News / Africa

Libyan Candidates Seek Islam, Moderation

Al Pessin
TRIPOLI—More than 1,400 people are running for the 200 seats at stake in Saturday's National Assembly election in Libya - the country's first multiparty election in 60 years.

There is a lot of enthusiasm about the elections on the streets of Tripoli.

Khaled Zaarug, an engineer and banker and a member of the Muslim Brotherhood for more than 30 years - including eight spent in prison - is among 138 candidates for six seats allocated to his neighborhood.

"This is one of the happiest times for myself and most of the Libyan people," noted Zaarug.  "You will see that on Saturday.  You will find many people will be happy and crying for that, because this moment is not easy and the price is very high."

Zaarug believes Islamist candidates like himself will win at least one third of the seats. Some estimates are much higher. But he says Libya will chart a moderate course.

"I think what's happening in Turkey, I think, this is the model, I think, we are thinking to have in Libya, too," Zaarug added.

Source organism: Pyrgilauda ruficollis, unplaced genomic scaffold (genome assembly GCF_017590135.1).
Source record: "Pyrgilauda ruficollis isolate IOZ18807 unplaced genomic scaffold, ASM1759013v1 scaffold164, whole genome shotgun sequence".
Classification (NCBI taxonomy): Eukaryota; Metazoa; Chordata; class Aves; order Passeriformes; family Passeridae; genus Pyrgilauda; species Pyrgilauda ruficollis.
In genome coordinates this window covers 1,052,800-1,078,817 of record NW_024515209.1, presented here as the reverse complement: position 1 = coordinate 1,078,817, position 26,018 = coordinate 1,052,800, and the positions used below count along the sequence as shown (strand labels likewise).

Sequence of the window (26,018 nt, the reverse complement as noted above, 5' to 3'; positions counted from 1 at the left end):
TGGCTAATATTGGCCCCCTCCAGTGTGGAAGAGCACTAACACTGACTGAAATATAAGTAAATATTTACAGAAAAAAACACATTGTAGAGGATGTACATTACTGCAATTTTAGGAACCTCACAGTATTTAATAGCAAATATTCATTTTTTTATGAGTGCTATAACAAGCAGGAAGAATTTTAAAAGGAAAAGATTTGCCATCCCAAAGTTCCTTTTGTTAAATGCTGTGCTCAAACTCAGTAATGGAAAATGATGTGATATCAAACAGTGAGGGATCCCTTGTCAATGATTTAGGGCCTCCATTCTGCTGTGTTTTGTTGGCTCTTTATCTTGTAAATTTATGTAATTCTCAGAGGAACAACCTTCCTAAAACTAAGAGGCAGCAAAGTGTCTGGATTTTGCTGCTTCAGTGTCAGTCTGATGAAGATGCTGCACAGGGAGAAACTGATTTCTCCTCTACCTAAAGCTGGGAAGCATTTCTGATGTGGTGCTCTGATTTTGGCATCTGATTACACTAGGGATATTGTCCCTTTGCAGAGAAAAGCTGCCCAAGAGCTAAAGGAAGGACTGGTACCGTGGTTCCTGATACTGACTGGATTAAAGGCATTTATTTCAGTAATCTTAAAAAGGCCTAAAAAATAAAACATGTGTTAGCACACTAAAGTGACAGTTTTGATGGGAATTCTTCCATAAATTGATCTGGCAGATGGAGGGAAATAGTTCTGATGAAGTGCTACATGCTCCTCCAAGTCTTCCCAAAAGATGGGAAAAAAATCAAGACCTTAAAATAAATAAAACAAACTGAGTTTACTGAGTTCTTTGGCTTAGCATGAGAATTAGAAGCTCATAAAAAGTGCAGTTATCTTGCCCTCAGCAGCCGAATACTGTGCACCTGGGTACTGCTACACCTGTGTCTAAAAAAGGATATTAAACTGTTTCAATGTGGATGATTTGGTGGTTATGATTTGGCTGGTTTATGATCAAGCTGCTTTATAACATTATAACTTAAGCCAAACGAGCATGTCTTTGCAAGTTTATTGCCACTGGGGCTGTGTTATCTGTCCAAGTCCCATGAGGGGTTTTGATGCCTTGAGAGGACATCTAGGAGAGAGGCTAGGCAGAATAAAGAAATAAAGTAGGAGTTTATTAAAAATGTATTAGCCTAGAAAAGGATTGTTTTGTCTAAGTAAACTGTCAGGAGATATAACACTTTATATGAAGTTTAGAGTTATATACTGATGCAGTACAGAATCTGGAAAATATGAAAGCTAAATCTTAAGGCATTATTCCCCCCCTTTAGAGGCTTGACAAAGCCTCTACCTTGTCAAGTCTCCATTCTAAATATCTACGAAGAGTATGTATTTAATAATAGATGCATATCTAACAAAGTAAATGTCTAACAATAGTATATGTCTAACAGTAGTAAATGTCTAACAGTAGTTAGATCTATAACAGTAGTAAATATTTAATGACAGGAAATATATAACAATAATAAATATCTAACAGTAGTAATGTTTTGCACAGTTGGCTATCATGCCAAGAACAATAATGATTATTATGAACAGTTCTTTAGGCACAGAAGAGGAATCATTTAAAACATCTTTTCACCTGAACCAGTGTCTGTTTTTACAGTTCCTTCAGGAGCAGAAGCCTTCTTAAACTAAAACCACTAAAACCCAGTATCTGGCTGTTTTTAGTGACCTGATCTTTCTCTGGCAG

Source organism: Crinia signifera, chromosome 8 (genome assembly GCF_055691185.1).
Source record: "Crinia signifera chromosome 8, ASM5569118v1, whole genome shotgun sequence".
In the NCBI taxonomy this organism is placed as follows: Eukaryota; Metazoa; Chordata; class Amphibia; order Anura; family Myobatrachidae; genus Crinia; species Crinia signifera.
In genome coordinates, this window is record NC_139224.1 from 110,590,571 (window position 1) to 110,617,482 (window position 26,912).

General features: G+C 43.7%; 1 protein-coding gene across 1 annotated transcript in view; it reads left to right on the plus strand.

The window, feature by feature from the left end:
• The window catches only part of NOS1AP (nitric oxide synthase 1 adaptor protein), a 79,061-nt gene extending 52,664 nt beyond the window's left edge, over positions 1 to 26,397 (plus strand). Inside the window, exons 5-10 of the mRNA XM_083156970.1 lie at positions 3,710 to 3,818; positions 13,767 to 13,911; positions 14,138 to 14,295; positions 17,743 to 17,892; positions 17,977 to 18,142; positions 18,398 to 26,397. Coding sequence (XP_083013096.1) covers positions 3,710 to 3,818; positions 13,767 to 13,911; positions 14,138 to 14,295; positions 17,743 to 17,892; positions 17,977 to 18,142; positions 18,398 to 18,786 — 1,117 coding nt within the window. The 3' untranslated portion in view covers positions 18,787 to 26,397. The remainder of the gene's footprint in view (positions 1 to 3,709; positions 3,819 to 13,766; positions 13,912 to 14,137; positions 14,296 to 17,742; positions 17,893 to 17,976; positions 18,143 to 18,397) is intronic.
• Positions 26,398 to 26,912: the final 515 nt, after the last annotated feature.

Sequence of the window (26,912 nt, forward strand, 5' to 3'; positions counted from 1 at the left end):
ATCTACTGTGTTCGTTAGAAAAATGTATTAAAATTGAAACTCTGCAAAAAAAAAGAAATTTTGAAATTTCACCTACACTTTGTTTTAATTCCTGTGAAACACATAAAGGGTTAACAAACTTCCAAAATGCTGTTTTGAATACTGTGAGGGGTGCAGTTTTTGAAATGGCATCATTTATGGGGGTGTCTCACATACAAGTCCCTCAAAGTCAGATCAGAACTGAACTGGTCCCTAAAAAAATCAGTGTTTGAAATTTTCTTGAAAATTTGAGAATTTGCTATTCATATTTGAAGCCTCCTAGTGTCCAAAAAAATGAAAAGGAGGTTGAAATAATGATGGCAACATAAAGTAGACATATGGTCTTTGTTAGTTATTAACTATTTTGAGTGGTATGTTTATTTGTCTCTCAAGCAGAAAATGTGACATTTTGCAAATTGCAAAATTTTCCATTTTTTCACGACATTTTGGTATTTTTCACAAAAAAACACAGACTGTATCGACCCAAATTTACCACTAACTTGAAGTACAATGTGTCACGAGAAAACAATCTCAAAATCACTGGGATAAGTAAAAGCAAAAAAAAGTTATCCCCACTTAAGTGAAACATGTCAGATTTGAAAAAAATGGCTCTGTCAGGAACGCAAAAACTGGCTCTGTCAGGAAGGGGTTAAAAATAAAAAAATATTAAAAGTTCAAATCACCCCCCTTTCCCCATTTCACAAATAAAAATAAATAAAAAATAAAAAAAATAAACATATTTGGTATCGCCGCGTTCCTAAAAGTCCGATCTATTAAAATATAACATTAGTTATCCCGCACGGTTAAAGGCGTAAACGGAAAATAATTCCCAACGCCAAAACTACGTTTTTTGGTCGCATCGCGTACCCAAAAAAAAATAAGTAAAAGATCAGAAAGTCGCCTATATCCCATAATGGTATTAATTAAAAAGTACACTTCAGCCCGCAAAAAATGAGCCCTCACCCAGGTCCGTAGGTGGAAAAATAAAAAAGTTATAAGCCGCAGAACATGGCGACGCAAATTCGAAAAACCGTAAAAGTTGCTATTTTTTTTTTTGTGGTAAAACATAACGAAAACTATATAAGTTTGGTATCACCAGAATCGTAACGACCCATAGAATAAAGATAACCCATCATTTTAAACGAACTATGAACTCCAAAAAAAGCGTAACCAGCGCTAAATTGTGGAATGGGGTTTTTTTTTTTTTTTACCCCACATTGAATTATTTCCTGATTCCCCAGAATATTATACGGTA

Zaarug says Libya needs a strong central government with an Islamist approach to ensure order and justice as well as freedom, and he says the policy priorities should include education and economic development.

Zaarug also says women should be guaranteed equal rights. But not everyone agrees. Campaign posters for some of the 625 female candidates have been defaced.

However, all of the women have stressed their Islamic credentials in their advertising, including teacher Eman Almagrbe, an independent candidate from a working-class neighborhood. Her top priority is education, but she also wants voters to know she has been endorsed by a famous Islamist activist.

"The people who encouraged me and other women to go into politics, and provided real support, are the genuine Muslims who want women to play their rightful role," said Almagrbe.

Almagrbe's husband spent six years in prison under Gadhafi, and that provided her motivation to run for office as soon as he was gone.

"The feelings inside me came up and exploded and gave me a lot of energy, and gave me the motivation to make the history of my country, making the new Libyan history, the true Libyan history, away from the dictatorship and injustice," Almagrbe added.

Almagrbe is concerned that money from the old regime will skew the election results, but she is also hopeful that just as these children play on the ruins of Libya's ancient Roman civilization, she and other new leaders will build a new civilization for them on the ruins of the dictatorship.

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